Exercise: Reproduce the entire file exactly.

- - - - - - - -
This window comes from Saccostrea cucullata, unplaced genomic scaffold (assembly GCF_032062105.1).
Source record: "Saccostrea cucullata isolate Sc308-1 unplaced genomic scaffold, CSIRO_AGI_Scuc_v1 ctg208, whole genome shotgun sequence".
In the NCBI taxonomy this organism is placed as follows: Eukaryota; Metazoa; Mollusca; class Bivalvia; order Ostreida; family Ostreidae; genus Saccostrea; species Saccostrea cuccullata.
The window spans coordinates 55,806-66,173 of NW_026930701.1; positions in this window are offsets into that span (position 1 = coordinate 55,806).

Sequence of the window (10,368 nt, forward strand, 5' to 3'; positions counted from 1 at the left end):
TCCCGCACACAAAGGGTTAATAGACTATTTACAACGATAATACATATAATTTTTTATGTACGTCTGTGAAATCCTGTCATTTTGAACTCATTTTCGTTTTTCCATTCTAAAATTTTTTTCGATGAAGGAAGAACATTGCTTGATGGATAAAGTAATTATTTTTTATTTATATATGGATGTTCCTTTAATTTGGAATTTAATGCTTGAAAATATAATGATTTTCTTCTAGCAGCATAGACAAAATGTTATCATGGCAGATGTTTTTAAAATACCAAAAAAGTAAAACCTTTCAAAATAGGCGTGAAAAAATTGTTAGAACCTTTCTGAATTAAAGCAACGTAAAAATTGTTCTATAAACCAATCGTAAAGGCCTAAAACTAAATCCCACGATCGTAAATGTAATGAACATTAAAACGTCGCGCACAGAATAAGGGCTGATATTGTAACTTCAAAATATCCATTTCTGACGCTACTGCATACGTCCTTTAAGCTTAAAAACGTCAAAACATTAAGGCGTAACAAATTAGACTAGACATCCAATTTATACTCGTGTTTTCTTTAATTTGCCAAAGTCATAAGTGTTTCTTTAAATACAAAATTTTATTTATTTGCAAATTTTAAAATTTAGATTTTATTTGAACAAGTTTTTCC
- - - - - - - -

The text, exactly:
This window comes from Saccostrea cucullata, unplaced genomic scaffold (assembly GCF_032062105.1).
Source record: "Saccostrea cucullata isolate Sc308-1 unplaced genomic scaffold, CSIRO_AGI_Scuc_v1 ctg208, whole genome shotgun sequence".
In the NCBI taxonomy this organism is placed as follows: Eukaryota; Metazoa; Mollusca; class Bivalvia; order Ostreida; family Ostreidae; genus Saccostrea; species Saccostrea cuccullata.
The window spans coordinates 55,806-66,173 of NW_026930701.1; positions in this window are offsets into that span (position 1 = coordinate 55,806).

Sequence of the window (10,368 nt, forward strand, 5' to 3'; positions counted from 1 at the left end):
TCCCGCACACAAAGGGTTAATAGACTATTTACAACGATAATACATATAATTTTTTATGTACGTCTGTGAAATCCTGTCATTTTGAACTCATTTTCGTTTTTCCATTCTAAAATTTTTTTCGATGAAGGAAGAACATTGCTTGATGGATAAAGTAATTATTTTTTATTTATATATGGATGTTCCTTTAATTTGGAATTTAATGCTTGAAAATATAATGATTTTCTTCTAGCAGCATAGACAAAATGTTATCATGGCAGATGTTTTTAAAATACCAAAAAAGTAAAACCTTTCAAAATAGGCGTGAAAAAATTGTTAGAACCTTTCTGAATTAAAGCAACGTAAAAATTGTTCTATAAACCAATCGTAAAGGCCTAAAACTAAATCCCACGATCGTAAATGTAATGAACATTAAAACGTCGCGCACAGAATAAGGGCTGATATTGTAACTTCAAAATATCCATTTCTGACGCTACTGCATACGTCCTTTAAGCTTAAAAACGTCAAAACATTAAGGCGTAACAAATTAGACTAGACATCCAATTTATACTCGTGTTTTCTTTAATTTGCCAAAGTCATAAGTGTTTCTTTAAATACAAAATTTTATTTATTTGCAAATTTTAAAATTTAGATTTTATTTGAACAAGTTTTTCC